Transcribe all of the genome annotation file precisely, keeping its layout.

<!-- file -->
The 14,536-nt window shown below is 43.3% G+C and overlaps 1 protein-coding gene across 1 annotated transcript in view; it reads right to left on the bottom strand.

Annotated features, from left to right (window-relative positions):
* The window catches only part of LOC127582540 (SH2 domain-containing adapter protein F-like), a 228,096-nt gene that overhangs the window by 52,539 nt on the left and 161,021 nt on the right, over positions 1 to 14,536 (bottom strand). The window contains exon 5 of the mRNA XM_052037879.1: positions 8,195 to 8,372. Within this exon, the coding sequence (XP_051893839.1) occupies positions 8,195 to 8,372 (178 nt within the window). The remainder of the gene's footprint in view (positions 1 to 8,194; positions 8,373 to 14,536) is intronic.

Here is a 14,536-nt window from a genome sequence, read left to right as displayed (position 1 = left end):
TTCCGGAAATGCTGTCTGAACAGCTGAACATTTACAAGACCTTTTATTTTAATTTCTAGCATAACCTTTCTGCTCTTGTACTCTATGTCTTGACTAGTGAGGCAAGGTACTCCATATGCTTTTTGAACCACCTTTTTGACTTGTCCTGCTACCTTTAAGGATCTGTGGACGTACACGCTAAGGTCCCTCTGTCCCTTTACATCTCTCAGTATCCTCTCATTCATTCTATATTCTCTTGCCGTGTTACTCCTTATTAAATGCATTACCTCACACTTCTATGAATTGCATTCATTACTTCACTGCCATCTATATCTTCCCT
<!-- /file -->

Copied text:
The 14,536-nt window shown below is 43.3% G+C and overlaps 1 protein-coding gene across 1 annotated transcript in view; it reads right to left on the bottom strand.

Annotated features, from left to right (window-relative positions):
* The window catches only part of LOC127582540 (SH2 domain-containing adapter protein F-like), a 228,096-nt gene that overhangs the window by 52,539 nt on the left and 161,021 nt on the right, over positions 1 to 14,536 (bottom strand). The window contains exon 5 of the mRNA XM_052037879.1: positions 8,195 to 8,372. Within this exon, the coding sequence (XP_051893839.1) occupies positions 8,195 to 8,372 (178 nt within the window). The remainder of the gene's footprint in view (positions 1 to 8,194; positions 8,373 to 14,536) is intronic.

Here is a 14,536-nt window from a genome sequence, read left to right as displayed (position 1 = left end):
TTCCGGAAATGCTGTCTGAACAGCTGAACATTTACAAGACCTTTTATTTTAATTTCTAGCATAACCTTTCTGCTCTTGTACTCTATGTCTTGACTAGTGAGGCAAGGTACTCCATATGCTTTTTGAACCACCTTTTTGACTTGTCCTGCTACCTTTAAGGATCTGTGGACGTACACGCTAAGGTCCCTCTGTCCCTTTACATCTCTCAGTATCCTCTCATTCATTCTATATTCTCTTGCCGTGTTACTCCTTATTAAATGCATTACCTCACACTTCTATGAATTGCATTCATTACTTCACTGCCATCTATATCTTCCCT